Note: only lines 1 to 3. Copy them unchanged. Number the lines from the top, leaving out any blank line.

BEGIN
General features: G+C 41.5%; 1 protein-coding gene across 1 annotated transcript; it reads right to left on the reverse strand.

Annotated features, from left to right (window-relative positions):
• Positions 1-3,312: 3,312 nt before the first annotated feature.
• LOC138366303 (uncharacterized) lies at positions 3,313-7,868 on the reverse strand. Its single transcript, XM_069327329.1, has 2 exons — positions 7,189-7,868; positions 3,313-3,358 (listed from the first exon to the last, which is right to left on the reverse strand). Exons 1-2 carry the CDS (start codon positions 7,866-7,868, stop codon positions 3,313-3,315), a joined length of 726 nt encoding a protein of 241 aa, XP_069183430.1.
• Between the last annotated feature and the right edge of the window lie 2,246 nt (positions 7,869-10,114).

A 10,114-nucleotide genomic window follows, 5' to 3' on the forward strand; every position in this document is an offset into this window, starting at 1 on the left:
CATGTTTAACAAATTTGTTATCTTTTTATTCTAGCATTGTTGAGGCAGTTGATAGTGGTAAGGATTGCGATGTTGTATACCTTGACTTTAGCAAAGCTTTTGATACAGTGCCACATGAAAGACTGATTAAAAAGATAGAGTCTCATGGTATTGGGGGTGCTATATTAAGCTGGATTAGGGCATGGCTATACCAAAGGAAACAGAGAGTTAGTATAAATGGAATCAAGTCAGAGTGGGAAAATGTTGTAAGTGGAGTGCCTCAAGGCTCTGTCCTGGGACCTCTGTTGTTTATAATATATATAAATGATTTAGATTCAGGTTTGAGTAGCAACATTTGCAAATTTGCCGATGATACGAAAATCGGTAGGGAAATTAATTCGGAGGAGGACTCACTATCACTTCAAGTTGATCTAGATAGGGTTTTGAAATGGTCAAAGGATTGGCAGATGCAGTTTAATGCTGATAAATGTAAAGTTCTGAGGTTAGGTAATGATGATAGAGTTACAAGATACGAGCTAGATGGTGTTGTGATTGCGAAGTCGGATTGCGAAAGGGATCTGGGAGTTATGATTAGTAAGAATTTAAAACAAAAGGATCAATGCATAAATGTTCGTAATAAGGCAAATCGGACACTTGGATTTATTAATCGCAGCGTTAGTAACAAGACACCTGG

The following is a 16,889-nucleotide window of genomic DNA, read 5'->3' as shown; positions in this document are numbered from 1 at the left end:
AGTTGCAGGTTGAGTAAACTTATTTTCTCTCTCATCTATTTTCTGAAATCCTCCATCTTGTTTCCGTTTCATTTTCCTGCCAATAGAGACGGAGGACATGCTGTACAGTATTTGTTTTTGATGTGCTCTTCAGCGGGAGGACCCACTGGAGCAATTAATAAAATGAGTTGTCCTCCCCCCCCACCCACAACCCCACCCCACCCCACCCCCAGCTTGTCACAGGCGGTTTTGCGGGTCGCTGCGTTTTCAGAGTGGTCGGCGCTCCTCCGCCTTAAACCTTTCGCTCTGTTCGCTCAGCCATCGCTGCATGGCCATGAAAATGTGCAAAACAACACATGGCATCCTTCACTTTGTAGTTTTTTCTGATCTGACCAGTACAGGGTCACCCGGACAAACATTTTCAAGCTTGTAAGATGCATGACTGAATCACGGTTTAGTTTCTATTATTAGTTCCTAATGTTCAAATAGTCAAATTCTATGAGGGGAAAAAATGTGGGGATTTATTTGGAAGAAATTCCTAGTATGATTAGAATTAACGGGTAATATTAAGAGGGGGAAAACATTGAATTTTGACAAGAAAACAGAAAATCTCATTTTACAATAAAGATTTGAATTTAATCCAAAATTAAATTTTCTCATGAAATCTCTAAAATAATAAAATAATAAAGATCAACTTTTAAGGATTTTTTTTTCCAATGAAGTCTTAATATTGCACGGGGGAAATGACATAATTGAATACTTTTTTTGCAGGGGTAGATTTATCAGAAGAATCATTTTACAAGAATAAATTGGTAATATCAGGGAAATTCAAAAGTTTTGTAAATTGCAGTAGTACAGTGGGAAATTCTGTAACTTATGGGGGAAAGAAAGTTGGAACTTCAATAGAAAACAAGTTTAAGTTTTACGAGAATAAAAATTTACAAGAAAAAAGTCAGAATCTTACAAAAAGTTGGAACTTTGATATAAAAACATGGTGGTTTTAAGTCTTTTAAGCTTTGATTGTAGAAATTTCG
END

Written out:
General features: G+C 41.5%; 1 protein-coding gene across 1 annotated transcript; it reads right to left on the reverse strand.

Annotated features, from left to right (window-relative positions):
• Positions 1-3,312: 3,312 nt before the first annotated feature.